by Frances Edstrom
One of my life's ironies is that on a given Thanksgiving Day, the better my life is, the less I'm inclined to find something meaningful to be thankful for. Some years, I'd be thankful that the turkey finally got done after the stove was acting up or that the weather was just chilly enough to use the front porch for an extra refrigerator.
This year, the thankfulness started on Wednesday. I went to an appointment with my hip surgeon, five months to the day after the surgery in which they removed my hip because of infection, and two months to the day after the prosthesis was put in. I was reluctant to be hopeful. Hope hadn't gotten me very far in the hip department.
But Wednesday morning, I got the news that after five months in a wheelchair and then on crutches, I could walk with a cane! Not only that, I could drive my car! And not only that, I could throw away my brace, ride the exercycle, exercise in a pool, and go in a hot tub! When you put it in a list like that, it doesn't seem much until you understand the possibilities.
My sister, after staying with us for five months, could go home and lead her own life, no longer doing my laundry, making my meals, driving me everywhere I needed to go, and generally being my personal servant. Walking with a cane means that I can pour myself a cup of coffee, and then carry it to the table by myself. Driving means that I can go to work when I'm ready, drop by the grocery store, or hop in the car to go visit friends. John can lead his own life, too. Being able to exercise means that the leg I haven't been able to move for five months and is sadly withered and thin can gain some muscle and start working again. Ooh, pretty soon I'll walk the dog around the lake.
I was elated!
Then the good news kept on coming. Jeremiah called from the office to say that while the part for my computer was on back order and wouldn't be coming for a month (!) the company had offered to give me a brand new computer in exchange for the one that was on the fritz. To keep! We only had to retrieve my computer from the repair shop in La Crosse, which Jeremiah would try to get done.
"I'll do it!" I cried. "I can drive now!" So I got in the car, cranked up the Aretha Franklin CD, and took off. I've never been in jail, but I've seen plenty of movies where the guy walks through the gate to the freedom side of the gates and you can see on his face a look of relief fathoms deep. That's how I felt. As though I'd just been released from jail. Now I understand why our parents and grandparents fight so tenaciously to keep their drivers licenses. Being able to drive again nearly trumped a brand new computer.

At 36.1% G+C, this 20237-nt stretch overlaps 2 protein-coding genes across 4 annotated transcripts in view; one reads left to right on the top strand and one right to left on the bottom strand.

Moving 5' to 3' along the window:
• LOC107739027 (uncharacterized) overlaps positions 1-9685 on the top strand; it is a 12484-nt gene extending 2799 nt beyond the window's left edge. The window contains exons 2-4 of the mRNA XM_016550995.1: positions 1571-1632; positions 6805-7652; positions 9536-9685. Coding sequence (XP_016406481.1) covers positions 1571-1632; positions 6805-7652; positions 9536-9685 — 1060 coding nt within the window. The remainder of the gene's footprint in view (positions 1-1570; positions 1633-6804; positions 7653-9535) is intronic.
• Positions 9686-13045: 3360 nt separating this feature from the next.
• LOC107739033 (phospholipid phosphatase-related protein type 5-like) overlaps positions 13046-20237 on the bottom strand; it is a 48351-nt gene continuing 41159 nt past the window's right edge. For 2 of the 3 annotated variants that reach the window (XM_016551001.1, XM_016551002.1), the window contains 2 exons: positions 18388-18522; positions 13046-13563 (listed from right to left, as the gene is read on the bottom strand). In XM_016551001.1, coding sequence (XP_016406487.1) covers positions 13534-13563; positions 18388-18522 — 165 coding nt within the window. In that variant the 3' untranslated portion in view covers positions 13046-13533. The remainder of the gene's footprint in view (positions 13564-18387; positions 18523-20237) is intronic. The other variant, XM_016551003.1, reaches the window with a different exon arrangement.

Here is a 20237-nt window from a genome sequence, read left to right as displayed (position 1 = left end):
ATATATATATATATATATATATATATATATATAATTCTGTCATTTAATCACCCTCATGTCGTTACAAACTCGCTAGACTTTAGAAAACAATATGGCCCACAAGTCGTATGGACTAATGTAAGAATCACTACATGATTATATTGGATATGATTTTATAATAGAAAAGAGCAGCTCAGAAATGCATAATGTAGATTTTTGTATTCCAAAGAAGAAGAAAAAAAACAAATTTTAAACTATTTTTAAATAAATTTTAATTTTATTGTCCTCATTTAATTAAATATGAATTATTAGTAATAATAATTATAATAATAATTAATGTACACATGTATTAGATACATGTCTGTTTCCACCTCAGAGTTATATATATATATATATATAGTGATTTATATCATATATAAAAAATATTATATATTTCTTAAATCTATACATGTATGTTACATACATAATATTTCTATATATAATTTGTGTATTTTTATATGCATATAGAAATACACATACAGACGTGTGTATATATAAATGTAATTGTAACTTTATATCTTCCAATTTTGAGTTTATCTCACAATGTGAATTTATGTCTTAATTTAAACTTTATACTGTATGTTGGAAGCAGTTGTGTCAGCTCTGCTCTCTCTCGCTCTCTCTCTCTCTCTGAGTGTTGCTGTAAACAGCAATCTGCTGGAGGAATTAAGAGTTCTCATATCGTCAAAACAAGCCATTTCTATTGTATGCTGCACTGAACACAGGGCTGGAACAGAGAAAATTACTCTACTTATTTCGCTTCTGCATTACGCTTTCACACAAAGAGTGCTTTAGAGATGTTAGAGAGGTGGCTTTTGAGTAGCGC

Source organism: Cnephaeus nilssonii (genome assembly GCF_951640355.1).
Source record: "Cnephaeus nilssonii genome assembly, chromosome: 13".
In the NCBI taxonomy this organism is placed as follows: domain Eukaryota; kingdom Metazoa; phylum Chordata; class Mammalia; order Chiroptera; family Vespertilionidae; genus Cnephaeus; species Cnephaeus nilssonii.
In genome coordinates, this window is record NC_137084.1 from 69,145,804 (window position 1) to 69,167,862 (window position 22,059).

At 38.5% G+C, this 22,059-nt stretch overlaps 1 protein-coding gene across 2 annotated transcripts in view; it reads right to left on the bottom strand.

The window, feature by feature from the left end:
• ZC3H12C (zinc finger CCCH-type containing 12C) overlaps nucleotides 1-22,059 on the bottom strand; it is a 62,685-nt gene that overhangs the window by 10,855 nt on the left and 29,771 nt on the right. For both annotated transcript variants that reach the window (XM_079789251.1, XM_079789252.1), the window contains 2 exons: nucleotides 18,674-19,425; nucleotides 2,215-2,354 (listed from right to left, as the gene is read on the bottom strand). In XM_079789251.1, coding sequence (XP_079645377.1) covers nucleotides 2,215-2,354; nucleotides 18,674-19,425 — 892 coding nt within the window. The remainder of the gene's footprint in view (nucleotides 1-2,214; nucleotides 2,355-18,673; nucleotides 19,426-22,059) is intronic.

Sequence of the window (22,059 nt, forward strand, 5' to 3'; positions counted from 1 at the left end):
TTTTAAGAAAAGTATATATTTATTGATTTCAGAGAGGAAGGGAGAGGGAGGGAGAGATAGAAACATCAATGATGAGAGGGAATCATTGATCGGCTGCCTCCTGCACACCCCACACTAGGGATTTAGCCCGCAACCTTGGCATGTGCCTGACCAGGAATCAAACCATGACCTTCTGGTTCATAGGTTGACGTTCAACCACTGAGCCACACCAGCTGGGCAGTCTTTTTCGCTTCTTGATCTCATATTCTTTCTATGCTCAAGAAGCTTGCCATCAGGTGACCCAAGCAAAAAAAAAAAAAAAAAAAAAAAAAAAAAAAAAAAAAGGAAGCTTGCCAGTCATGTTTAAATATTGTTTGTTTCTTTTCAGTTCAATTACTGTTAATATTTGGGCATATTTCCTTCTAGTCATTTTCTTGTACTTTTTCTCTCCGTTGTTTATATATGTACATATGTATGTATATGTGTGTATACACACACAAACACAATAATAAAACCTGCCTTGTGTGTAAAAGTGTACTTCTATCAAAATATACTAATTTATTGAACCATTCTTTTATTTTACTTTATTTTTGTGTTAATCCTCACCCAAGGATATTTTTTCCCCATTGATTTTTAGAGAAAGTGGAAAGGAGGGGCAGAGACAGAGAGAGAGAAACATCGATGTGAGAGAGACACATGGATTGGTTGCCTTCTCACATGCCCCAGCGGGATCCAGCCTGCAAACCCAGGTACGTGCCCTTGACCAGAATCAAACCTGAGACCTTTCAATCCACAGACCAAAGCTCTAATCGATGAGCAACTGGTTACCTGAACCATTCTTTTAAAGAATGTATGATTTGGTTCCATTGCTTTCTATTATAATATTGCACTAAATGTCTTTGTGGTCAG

On Thanksgiving Day, my daughter Cassidy and her friend Angie were to take over the dinner preparations. (Morgan and Dan and baby Peyton were visiting his folks in New Jersey.) I slept late, and was halfway through my shower, just to the point where I was going to wash my hair, when a huge holler went up throughout the house.
"Turn off the shower! Turn off the shower!" they shouted.
The plumbing had backed up, flooding the kitchen, downstairs bath and dripping down into the basement.
Cassidy was barefoot in the kitchen, our suddenly ineffectual sponge-type floor mop in her hands, my ice cream bucket pail on the floor, trying to get rid of the inch of water standing in the house. John called the plumber. Then he called his brother Nick, who brought over a wet-dry shop vac (ours was over in Fountain City), plus a real floor mop and big bucket. Cassidy went to work on the floor, and John and Angie were sent off to pick up the rest of the ingredients for dinner plus a BIG bottle of disinfectant (and wine, which I knew I'd be needing; make that a BIG bottle, too, I thought).
A couple of hours later, the plumber was gone, the floor had a first disinfecting, and the girls started on the dinner preparations. Luckily, the backed-up water had not reached the part of the kitchen where the appliances are. Meanwhile, completely against character, John tackled the floor, furniture and fixtures with probably one of the best cleanings and disinfectings they've ever had. The dog and I watched.
By evening, the beautiful turkey sat golden on the counter. Cassidy's accompaniments warmed in the oven. We were in the family room snacking on Aunt Nancy's hors d'oeuvres, and Aunt Lori's desserts cooled on the porch. When the family plus a few friends gathered around the table, I found much to be thankful for: life, liberty, the happy pursuit of good and abundant food and family love in abundance.